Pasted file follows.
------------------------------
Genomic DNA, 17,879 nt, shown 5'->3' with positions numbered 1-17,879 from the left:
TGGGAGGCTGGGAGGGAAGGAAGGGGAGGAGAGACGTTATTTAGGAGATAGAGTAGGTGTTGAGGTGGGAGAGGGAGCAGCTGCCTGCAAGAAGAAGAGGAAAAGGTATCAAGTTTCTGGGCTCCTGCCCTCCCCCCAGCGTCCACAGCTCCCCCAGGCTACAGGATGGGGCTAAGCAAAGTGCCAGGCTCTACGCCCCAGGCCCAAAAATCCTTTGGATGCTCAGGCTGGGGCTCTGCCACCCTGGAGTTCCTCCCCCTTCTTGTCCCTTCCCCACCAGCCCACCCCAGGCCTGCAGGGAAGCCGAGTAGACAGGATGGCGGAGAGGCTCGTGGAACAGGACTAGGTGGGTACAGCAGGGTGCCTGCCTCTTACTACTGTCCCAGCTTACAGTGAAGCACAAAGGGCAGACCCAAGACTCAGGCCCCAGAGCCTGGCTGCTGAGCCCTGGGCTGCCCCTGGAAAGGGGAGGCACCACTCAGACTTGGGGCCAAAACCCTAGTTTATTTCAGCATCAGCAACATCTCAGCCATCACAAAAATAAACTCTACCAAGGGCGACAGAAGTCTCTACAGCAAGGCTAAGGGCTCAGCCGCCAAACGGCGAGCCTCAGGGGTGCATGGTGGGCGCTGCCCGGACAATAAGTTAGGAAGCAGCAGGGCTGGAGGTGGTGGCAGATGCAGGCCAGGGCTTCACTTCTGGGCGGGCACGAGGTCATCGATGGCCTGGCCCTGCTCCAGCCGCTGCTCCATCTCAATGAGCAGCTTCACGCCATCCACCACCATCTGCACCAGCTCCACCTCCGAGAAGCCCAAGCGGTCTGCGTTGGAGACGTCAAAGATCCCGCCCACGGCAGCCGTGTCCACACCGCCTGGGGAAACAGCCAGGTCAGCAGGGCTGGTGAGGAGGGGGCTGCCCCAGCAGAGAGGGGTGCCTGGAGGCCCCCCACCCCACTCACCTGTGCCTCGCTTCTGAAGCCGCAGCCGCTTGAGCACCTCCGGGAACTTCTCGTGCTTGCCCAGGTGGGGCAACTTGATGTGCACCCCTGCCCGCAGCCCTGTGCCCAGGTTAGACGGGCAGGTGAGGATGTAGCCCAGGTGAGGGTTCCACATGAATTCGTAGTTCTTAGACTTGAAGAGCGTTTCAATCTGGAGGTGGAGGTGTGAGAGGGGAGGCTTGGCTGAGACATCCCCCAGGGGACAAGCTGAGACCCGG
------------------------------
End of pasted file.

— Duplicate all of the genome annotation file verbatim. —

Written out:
Genomic DNA, 17,879 nt, shown 5'->3' with positions numbered 1-17,879 from the left:
TGGGAGGCTGGGAGGGAAGGAAGGGGAGGAGAGACGTTATTTAGGAGATAGAGTAGGTGTTGAGGTGGGAGAGGGAGCAGCTGCCTGCAAGAAGAAGAGGAAAAGGTATCAAGTTTCTGGGCTCCTGCCCTCCCCCCAGCGTCCACAGCTCCCCCAGGCTACAGGATGGGGCTAAGCAAAGTGCCAGGCTCTACGCCCCAGGCCCAAAAATCCTTTGGATGCTCAGGCTGGGGCTCTGCCACCCTGGAGTTCCTCCCCCTTCTTGTCCCTTCCCCACCAGCCCACCCCAGGCCTGCAGGGAAGCCGAGTAGACAGGATGGCGGAGAGGCTCGTGGAACAGGACTAGGTGGGTACAGCAGGGTGCCTGCCTCTTACTACTGTCCCAGCTTACAGTGAAGCACAAAGGGCAGACCCAAGACTCAGGCCCCAGAGCCTGGCTGCTGAGCCCTGGGCTGCCCCTGGAAAGGGGAGGCACCACTCAGACTTGGGGCCAAAACCCTAGTTTATTTCAGCATCAGCAACATCTCAGCCATCACAAAAATAAACTCTACCAAGGGCGACAGAAGTCTCTACAGCAAGGCTAAGGGCTCAGCCGCCAAACGGCGAGCCTCAGGGGTGCATGGTGGGCGCTGCCCGGACAATAAGTTAGGAAGCAGCAGGGCTGGAGGTGGTGGCAGATGCAGGCCAGGGCTTCACTTCTGGGCGGGCACGAGGTCATCGATGGCCTGGCCCTGCTCCAGCCGCTGCTCCATCTCAATGAGCAGCTTCACGCCATCCACCACCATCTGCACCAGCTCCACCTCCGAGAAGCCCAAGCGGTCTGCGTTGGAGACGTCAAAGATCCCGCCCACGGCAGCCGTGTCCACACCGCCTGGGGAAACAGCCAGGTCAGCAGGGCTGGTGAGGAGGGGGCTGCCCCAGCAGAGAGGGGTGCCTGGAGGCCCCCCACCCCACTCACCTGTGCCTCGCTTCTGAAGCCGCAGCCGCTTGAGCACCTCCGGGAACTTCTCGTGCTTGCCCAGGTGGGGCAACTTGATGTGCACCCCTGCCCGCAGCCCTGTGCCCAGGTTAGACGGGCAGGTGAGGATGTAGCCCAGGTGAGGGTTCCACATGAATTCGTAGTTCTTAGACTTGAAGAGCGTTTCAATCTGGAGGTGGAGGTGTGAGAGGGGAGGCTTGGCTGAGACATCCCCCAGGGGACAAGCTGAGACCCGG